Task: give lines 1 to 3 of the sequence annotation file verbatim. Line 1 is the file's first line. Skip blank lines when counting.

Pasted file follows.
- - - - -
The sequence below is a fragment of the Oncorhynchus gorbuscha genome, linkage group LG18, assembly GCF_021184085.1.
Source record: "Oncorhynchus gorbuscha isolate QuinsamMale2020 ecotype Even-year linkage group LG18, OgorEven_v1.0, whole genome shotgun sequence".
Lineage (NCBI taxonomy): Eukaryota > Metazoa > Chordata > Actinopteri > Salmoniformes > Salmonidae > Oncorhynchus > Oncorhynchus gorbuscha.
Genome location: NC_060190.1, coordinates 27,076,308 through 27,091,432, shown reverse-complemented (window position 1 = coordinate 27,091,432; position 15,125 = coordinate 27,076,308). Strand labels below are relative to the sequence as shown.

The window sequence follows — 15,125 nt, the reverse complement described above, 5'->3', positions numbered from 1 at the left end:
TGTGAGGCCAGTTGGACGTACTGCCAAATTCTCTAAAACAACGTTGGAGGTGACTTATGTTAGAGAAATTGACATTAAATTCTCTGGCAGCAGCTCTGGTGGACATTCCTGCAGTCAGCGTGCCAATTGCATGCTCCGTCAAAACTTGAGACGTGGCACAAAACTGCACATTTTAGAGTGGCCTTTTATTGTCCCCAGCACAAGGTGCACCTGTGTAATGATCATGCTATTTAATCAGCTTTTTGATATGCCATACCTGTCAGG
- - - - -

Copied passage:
The sequence below is a fragment of the Oncorhynchus gorbuscha genome, linkage group LG18, assembly GCF_021184085.1.
Source record: "Oncorhynchus gorbuscha isolate QuinsamMale2020 ecotype Even-year linkage group LG18, OgorEven_v1.0, whole genome shotgun sequence".
Lineage (NCBI taxonomy): Eukaryota > Metazoa > Chordata > Actinopteri > Salmoniformes > Salmonidae > Oncorhynchus > Oncorhynchus gorbuscha.